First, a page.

Advancing global communication has been a mantra of the social media age, but with technology blitzing forward so rapidly, many older citizens are more alienated than ever.
Cyber-Seniors, a touching documentary from Saffron Cassaday, follows a passion project created by her younger sisters, Macaulee and Kascha Cassaday, in which volunteer high schoolers coach senior citizens on how to access the Internet. It’s telling that one of the first lessons is how to turn a computer on and off. Navigating Facebook, the end goal for many of the cyber-seniors, feels lofty.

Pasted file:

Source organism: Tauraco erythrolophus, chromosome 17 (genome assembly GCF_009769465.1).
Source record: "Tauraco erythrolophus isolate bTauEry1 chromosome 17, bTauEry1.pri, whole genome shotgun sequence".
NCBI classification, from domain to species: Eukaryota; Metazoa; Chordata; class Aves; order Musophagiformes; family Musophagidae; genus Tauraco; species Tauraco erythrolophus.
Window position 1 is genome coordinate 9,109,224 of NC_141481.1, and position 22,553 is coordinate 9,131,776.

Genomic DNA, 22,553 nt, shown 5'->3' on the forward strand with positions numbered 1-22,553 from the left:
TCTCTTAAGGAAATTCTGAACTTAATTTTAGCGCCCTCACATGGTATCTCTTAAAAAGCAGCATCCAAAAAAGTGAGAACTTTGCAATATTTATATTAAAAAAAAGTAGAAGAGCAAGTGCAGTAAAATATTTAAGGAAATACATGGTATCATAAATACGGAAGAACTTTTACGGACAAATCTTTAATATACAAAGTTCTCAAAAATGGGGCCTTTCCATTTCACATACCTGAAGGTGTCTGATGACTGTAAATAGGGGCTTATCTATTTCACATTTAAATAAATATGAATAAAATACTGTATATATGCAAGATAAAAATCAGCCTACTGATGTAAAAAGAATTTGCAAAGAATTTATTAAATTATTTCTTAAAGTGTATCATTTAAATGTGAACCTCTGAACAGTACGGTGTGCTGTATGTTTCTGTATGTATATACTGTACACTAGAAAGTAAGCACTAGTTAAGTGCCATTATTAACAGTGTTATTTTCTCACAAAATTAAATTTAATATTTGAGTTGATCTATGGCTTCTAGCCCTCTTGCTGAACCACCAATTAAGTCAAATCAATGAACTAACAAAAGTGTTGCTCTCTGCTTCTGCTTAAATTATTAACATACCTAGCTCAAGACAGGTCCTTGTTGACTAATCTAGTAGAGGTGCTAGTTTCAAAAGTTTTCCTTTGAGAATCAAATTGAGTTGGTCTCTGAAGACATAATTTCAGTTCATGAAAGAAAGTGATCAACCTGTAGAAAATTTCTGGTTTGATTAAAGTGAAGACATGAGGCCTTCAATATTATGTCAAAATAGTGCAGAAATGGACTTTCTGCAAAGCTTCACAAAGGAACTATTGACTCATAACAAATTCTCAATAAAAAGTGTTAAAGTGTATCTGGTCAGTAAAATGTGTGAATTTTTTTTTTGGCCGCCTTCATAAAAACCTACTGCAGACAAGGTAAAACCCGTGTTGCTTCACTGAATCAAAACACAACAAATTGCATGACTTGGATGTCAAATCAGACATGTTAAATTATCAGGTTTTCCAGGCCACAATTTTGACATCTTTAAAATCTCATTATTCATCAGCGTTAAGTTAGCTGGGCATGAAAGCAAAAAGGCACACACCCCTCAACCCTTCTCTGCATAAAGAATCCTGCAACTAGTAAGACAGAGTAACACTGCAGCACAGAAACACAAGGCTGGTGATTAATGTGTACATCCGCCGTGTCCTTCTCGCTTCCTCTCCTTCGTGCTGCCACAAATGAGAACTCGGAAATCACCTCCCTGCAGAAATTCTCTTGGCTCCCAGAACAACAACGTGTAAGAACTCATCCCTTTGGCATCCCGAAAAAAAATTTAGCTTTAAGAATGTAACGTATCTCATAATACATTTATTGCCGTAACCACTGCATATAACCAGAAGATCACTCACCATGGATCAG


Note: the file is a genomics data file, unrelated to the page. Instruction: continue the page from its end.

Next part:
Despite their own frequent misgivings, the seniors’ eagerness to learn — and their slow but steady progress toward online independence — is heartening to watch. Eventually, the seniors even compete in a YouTube video challenge, an event that demonstrates just how irrelevant the age gap can be. Shura, a lovely 88-year-old from the program, voices the frustration that multitudes have felt when receiving their first downvote: “How can someone dislike something so innocuous?”
Though touched with some real-life tragedy, the film is at its best in scenes of seniors interacting with their families online; their rapturous expressions illustrate the supreme comfort that communication can bring to people, even when the message is a simple hello.
If there’s a film that will make you want to finally accept that friend request from your grandparents, this one is it.
This article from the Village Voice Archive was posted on May 14, 2014